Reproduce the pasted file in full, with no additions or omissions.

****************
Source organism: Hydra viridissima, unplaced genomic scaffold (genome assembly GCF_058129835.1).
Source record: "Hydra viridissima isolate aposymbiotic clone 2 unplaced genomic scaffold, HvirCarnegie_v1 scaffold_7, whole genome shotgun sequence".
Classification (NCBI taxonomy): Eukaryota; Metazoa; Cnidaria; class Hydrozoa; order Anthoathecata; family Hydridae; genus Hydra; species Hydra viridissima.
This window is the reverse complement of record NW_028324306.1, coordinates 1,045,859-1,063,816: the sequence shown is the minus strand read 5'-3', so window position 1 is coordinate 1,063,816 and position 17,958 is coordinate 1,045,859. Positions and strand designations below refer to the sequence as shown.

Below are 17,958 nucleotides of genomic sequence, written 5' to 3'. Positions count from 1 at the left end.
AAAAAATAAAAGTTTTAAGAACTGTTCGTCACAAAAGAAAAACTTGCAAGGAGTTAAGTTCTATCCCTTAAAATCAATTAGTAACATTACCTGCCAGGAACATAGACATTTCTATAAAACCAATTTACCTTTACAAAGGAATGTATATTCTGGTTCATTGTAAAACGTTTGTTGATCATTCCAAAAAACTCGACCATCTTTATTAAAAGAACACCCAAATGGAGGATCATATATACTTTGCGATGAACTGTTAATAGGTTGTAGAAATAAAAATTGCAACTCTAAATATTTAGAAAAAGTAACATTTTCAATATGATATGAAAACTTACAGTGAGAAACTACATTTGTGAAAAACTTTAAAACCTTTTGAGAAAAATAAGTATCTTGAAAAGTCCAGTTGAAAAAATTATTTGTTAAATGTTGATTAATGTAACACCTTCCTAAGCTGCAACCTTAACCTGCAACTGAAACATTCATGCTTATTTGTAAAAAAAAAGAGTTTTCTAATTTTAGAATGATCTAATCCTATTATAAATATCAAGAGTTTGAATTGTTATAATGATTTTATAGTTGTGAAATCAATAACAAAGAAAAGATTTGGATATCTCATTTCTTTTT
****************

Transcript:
Source organism: Hydra viridissima, unplaced genomic scaffold (genome assembly GCF_058129835.1).
Source record: "Hydra viridissima isolate aposymbiotic clone 2 unplaced genomic scaffold, HvirCarnegie_v1 scaffold_7, whole genome shotgun sequence".
Classification (NCBI taxonomy): Eukaryota; Metazoa; Cnidaria; class Hydrozoa; order Anthoathecata; family Hydridae; genus Hydra; species Hydra viridissima.
This window is the reverse complement of record NW_028324306.1, coordinates 1,045,859-1,063,816: the sequence shown is the minus strand read 5'-3', so window position 1 is coordinate 1,063,816 and position 17,958 is coordinate 1,045,859. Positions and strand designations below refer to the sequence as shown.

Below are 17,958 nucleotides of genomic sequence, written 5' to 3'. Positions count from 1 at the left end.
AAAAAATAAAAGTTTTAAGAACTGTTCGTCACAAAAGAAAAACTTGCAAGGAGTTAAGTTCTATCCCTTAAAATCAATTAGTAACATTACCTGCCAGGAACATAGACATTTCTATAAAACCAATTTACCTTTACAAAGGAATGTATATTCTGGTTCATTGTAAAACGTTTGTTGATCATTCCAAAAAACTCGACCATCTTTATTAAAAGAACACCCAAATGGAGGATCATATATACTTTGCGATGAACTGTTAATAGGTTGTAGAAATAAAAATTGCAACTCTAAATATTTAGAAAAAGTAACATTTTCAATATGATATGAAAACTTACAGTGAGAAACTACATTTGTGAAAAACTTTAAAACCTTTTGAGAAAAATAAGTATCTTGAAAAGTCCAGTTGAAAAAATTATTTGTTAAATGTTGATTAATGTAACACCTTCCTAAGCTGCAACCTTAACCTGCAACTGAAACATTCATGCTTATTTGTAAAAAAAAAGAGTTTTCTAATTTTAGAATGATCTAATCCTATTATAAATATCAAGAGTTTGAATTGTTATAATGATTTTATAGTTGTGAAATCAATAACAAAGAAAAGATTTGGATATCTCATTTCTTTTT